Bauru is a Brazilian municipality in midwestern region of the state of São Paulo. It is also the capital of the micro-region of Bauru. The population in 2010 is 344 039, the area of the municipality is 675.2 km² and the population density is 464.56/km². Established in 1896, its boundaries are Reginópolis to the north, Arealva to the northeast, Pederneiras to the east, Agudos and Piratininga to the south and Avaí to the west. The presence of a strong service sector, many college campuses - including the University of São Paulo and Universidade Estadual Paulista - and the city's location at the junction of three railroads and three highways make Bauru a major urban center of the State of São Paulo. It is the hometown of Marcos César Pontes, the first Brazilian in space. It is also the town where Pelé grew up and learned his football skills. The city is served by two airports: the older Bauru Airport, and the newer Bauru-Arealva Airport, officially known as Moussa Nakhl Tobias Airport, located in the adjoining municipality of Arealva.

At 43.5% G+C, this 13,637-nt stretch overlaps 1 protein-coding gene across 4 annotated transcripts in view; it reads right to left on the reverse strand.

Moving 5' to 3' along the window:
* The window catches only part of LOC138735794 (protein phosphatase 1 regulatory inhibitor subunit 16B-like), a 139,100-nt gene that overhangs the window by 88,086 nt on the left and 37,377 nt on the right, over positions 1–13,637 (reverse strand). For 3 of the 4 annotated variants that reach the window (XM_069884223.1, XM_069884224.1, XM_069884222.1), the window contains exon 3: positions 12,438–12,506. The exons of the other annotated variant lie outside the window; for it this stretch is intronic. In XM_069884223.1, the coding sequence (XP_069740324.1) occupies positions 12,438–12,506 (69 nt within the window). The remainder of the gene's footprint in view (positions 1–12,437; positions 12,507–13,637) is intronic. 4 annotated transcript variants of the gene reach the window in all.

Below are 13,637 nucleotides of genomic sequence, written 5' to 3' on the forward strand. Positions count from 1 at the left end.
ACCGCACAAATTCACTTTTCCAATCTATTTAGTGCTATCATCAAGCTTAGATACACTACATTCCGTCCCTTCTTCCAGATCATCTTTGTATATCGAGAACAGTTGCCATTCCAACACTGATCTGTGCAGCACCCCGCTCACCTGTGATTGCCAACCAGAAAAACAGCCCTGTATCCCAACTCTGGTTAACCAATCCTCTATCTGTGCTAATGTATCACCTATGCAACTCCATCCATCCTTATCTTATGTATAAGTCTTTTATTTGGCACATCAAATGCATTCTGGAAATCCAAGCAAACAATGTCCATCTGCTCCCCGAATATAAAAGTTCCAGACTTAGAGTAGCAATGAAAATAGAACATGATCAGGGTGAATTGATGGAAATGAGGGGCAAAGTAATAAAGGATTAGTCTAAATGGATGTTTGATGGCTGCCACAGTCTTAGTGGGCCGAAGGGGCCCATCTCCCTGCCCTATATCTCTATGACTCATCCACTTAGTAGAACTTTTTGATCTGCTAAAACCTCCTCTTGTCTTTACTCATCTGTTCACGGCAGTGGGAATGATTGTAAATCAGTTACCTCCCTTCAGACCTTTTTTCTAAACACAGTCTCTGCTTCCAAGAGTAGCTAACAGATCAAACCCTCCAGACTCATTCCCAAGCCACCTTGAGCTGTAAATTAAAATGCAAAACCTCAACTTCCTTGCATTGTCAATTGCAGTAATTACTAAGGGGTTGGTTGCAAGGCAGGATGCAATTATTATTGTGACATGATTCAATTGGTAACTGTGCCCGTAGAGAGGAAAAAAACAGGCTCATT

— Freebase

Takagi

Takagi

Takagi is a village located in Shimoina District, Nagano Prefecture, Japan. As of 2003, the village has an estimated population of 7,039 and a density of 105.66 persons per km². The total area is 66.62 km².

— Freebase

Pindorama

Pindorama

Pindorama is the Tupi word for Land of the Palms, the natives' name for Brazil. Pindorama is also a municipality in the state of São Paulo, Brazil. The population of the city is 15,039 and the area is 184.8 km². Pindorama belongs to the Mesoregion of São José do Rio Preto.

— Freebase

Atmosphere of Earth

Atmosphere of Earth